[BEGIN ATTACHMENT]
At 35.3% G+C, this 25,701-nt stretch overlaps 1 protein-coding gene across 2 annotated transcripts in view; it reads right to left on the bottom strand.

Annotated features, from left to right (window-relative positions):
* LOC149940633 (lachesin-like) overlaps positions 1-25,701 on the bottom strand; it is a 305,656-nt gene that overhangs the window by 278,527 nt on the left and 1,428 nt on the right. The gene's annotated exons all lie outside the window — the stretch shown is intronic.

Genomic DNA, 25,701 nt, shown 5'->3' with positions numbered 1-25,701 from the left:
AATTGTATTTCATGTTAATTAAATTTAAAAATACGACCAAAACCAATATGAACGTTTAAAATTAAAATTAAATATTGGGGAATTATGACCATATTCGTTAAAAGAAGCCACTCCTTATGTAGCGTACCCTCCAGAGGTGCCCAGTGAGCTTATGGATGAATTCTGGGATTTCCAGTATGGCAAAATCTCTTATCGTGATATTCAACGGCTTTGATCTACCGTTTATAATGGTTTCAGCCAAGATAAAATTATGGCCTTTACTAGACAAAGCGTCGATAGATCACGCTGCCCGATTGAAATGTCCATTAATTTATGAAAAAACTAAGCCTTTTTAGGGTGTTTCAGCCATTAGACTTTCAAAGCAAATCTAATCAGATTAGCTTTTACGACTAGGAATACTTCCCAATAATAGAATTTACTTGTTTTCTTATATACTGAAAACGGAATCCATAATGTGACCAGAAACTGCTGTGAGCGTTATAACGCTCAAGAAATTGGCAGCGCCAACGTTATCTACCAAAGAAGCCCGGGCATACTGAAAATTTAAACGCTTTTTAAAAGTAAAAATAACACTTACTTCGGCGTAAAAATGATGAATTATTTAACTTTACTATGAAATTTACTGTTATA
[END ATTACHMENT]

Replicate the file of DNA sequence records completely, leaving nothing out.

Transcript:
At 35.3% G+C, this 25,701-nt stretch overlaps 1 protein-coding gene across 2 annotated transcripts in view; it reads right to left on the bottom strand.

Annotated features, from left to right (window-relative positions):
* LOC149940633 (lachesin-like) overlaps positions 1-25,701 on the bottom strand; it is a 305,656-nt gene that overhangs the window by 278,527 nt on the left and 1,428 nt on the right. The gene's annotated exons all lie outside the window — the stretch shown is intronic.

Genomic DNA, 25,701 nt, shown 5'->3' with positions numbered 1-25,701 from the left:
AATTGTATTTCATGTTAATTAAATTTAAAAATACGACCAAAACCAATATGAACGTTTAAAATTAAAATTAAATATTGGGGAATTATGACCATATTCGTTAAAAGAAGCCACTCCTTATGTAGCGTACCCTCCAGAGGTGCCCAGTGAGCTTATGGATGAATTCTGGGATTTCCAGTATGGCAAAATCTCTTATCGTGATATTCAACGGCTTTGATCTACCGTTTATAATGGTTTCAGCCAAGATAAAATTATGGCCTTTACTAGACAAAGCGTCGATAGATCACGCTGCCCGATTGAAATGTCCATTAATTTATGAAAAAACTAAGCCTTTTTAGGGTGTTTCAGCCATTAGACTTTCAAAGCAAATCTAATCAGATTAGCTTTTACGACTAGGAATACTTCCCAATAATAGAATTTACTTGTTTTCTTATATACTGAAAACGGAATCCATAATGTGACCAGAAACTGCTGTGAGCGTTATAACGCTCAAGAAATTGGCAGCGCCAACGTTATCTACCAAAGAAGCCCGGGCATACTGAAAATTTAAACGCTTTTTAAAAGTAAAAATAACACTTACTTCGGCGTAAAAATGATGAATTATTTAACTTTACTATGAAATTTACTGTTATA